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Infrastructure, Glasgow, New York City Marathon: Your Weekend Briefing

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Here are the week’s top stories, and a look ahead.

1. A $1 trillion infrastructure bill is heading to President Biden’s desk to be signed into law.

With nearly $600 billion in new federal aid to improve highways, bridges, dams, public transit, rail, ports, airports, water quality and broadband over 10 years, the legislation is a once-in-a-generation chance to overhaul the nation’s public works system. This is where the states want billions spent.

The bill also designates $47 billion for climate resilience, the largest amount of money ever spent by the U.S. to prepare the nation to withstand the effects of climate change.

What makes the climate movement’s generational divide so pointed is that world leaders have been meeting and talking about the need to address climate change since before most of the protesters were born, with few results.

3. A federal appeals court in Louisiana temporarily blocked the Biden administration’s Covid vaccine mandate for large companies.

The U.S. Court of Appeals for the Fifth Circuit granted a temporary stay to a group of businesses, religious groups and several states who argued that the administration had overstepped its authority when it directed big businesses to require their employees to be vaccinated by January. The judges cited “grave statutory and constitutional issues with the mandate.”

Despite signs that the economy is improving and the virus is waning, many Americans seem stuck in a pandemic hangover of pessimism. The malaise helped fuel a backlash against Democrats at the polls last week.

4. Officials in Houston are investigating what led to a crowd surge at a music festival that left eight people dead on Friday night.

Hundreds were injured when the crowd began pushing toward the front of the stage during a performance by the rapper Travis Scott. Panic and then desperation spread through the crowd of 50,000 mostly young people. The eight people who died ranged in ages from 14 to 27, according to city officials.

The crush of the crowd was so intense that it left no room to move, those who attended the Astroworld music festival said. “It was like hell,” a 17-year-old concertgoer said. “Everybody was just in the back, trying to rush to the front.”

5. An Atlanta district attorney’s criminal investigation into election interference by Donald Trump and his allies is heating up.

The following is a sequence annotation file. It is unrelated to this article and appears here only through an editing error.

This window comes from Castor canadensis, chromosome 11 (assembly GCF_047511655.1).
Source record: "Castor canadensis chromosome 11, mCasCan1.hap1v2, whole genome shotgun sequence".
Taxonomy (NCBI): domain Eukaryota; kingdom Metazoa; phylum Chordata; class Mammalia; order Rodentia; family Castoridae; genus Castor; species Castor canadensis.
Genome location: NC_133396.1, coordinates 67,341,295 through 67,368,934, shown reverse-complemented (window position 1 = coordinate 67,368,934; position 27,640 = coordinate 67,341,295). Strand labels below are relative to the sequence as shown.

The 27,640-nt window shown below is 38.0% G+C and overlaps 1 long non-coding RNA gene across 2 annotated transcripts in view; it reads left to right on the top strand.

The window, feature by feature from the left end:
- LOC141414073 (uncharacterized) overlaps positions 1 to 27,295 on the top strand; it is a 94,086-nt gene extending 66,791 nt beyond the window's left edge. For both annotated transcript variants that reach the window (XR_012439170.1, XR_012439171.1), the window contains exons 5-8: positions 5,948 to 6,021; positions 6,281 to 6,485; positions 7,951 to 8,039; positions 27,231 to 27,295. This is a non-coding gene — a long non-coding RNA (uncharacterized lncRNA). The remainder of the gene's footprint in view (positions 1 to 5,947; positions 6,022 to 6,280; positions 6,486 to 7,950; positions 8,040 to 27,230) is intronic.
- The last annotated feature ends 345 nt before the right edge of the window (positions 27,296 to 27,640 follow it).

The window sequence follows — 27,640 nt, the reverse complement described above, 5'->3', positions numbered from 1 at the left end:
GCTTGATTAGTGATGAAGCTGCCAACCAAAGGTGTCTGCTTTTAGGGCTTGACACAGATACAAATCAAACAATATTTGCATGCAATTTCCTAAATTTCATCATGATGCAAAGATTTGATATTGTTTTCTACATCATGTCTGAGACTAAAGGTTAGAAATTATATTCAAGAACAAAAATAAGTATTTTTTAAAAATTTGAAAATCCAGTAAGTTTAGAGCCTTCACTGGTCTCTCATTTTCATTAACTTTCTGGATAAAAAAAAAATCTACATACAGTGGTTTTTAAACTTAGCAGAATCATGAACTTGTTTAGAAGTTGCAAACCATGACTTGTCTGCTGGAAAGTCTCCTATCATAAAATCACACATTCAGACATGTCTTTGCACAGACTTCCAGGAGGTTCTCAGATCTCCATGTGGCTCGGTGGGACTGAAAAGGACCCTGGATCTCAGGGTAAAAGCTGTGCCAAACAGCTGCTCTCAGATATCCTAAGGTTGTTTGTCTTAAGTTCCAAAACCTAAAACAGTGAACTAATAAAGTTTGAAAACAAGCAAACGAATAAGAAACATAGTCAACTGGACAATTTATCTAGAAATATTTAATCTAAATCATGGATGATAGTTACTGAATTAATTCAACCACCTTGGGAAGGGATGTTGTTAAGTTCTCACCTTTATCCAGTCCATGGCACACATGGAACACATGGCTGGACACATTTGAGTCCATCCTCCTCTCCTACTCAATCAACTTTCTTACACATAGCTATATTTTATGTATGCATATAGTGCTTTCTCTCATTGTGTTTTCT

The prosecutor, Fani Willis of Fulton County, is said to be moving toward convening a special grand jury. Willis opened her inquiry in February and her office has been consulting with the House committee investigating the Jan. 6 Capitol riot. But her progress has been slowed in part by the delays in the panel’s fact gathering.

Her inquiry is seen by legal experts as potentially perilous for the former president. In January, Trump asked Georgia’s secretary of state to reverse the state’s election result.

Separately, the F.B.I. searched the home of the Project Veritas’s founder as part of a continuing inquiry into the theft of a diary from President Biden’s daughter.

6. A seatbelt ticket. A cracked taillight. A broken headlight.

These minor offenses resulted in the deaths of unarmed motorists at the hands of police officers. In a Times investigation of traffic stops that left more than 400 people dead over the past five years, the police justified the shootings by arguing that the vehicle was a weapon.

In about 250 cases, The Times found that police officers had fired into vehicles that they claimed posed a threat. Relative to the population, Black motorists were overrepresented among those killed.

Over the past five years, nine officers have been fatally run over, pinned or dragged by drivers in vehicles. But in many instances, local police officers, state troopers and sheriff’s deputies put themselves at risk. Some officers who fatally shot motorists didn’t appear to be in any jeopardy at all, The Times investigation showed.

8. Star systems come in all shapes and sizes, but a particularly unusual system about 150 light-years away has scientists scratching their heads.

Astronomers have observed planets orbiting around a star’s poles instead of its Equator like Earth orbits the sun. But the peculiar system of the star HD 3167 has planets orbiting perpendicular in both the star’s poles and the Equator. It may be the first star system of its kind ever found.

9. With less than three weeks to go until Thanksgiving, why not start planning with the easiest part of the meal: the wine.

Since 2004, our wine critic, Eric Asimov, and fellow Food staff members have gathered to test which wines go best with a meal. A few of their guiding principles: Plan to have equal numbers of both reds and whites, and figure one bottle per drinking person (you won’t run out, and that’s the most important thing). Here’s this year’s guide.

For dinner tonight, try this homemade version of Stouffer’s mac and cheese. Our Food columnist Eric Kim describes the dish as “the platonic ideal” of a household staple.

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